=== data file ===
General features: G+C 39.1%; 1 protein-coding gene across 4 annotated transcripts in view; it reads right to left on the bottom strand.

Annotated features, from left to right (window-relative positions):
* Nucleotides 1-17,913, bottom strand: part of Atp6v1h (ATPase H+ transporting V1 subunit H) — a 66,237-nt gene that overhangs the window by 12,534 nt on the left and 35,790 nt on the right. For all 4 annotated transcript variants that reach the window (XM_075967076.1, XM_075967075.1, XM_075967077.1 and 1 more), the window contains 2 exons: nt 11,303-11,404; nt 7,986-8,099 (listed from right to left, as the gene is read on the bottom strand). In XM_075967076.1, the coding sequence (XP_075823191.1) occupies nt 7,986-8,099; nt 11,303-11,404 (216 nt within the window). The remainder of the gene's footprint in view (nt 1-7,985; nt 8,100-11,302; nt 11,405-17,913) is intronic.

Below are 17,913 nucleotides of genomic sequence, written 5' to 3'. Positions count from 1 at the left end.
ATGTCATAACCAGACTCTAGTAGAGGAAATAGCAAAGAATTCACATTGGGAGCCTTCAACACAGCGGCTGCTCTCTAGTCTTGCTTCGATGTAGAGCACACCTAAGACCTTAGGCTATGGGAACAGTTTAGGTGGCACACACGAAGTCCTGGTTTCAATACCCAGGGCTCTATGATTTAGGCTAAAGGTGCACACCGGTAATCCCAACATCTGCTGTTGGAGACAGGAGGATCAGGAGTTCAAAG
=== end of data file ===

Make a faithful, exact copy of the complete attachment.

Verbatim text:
General features: G+C 39.1%; 1 protein-coding gene across 4 annotated transcripts in view; it reads right to left on the bottom strand.

Annotated features, from left to right (window-relative positions):
* Nucleotides 1-17,913, bottom strand: part of Atp6v1h (ATPase H+ transporting V1 subunit H) — a 66,237-nt gene that overhangs the window by 12,534 nt on the left and 35,790 nt on the right. For all 4 annotated transcript variants that reach the window (XM_075967076.1, XM_075967075.1, XM_075967077.1 and 1 more), the window contains 2 exons: nt 11,303-11,404; nt 7,986-8,099 (listed from right to left, as the gene is read on the bottom strand). In XM_075967076.1, the coding sequence (XP_075823191.1) occupies nt 7,986-8,099; nt 11,303-11,404 (216 nt within the window). The remainder of the gene's footprint in view (nt 1-7,985; nt 8,100-11,302; nt 11,405-17,913) is intronic.

Below are 17,913 nucleotides of genomic sequence, written 5' to 3'. Positions count from 1 at the left end.
ATGTCATAACCAGACTCTAGTAGAGGAAATAGCAAAGAATTCACATTGGGAGCCTTCAACACAGCGGCTGCTCTCTAGTCTTGCTTCGATGTAGAGCACACCTAAGACCTTAGGCTATGGGAACAGTTTAGGTGGCACACACGAAGTCCTGGTTTCAATACCCAGGGCTCTATGATTTAGGCTAAAGGTGCACACCGGTAATCCCAACATCTGCTGTTGGAGACAGGAGGATCAGGAGTTCAAAG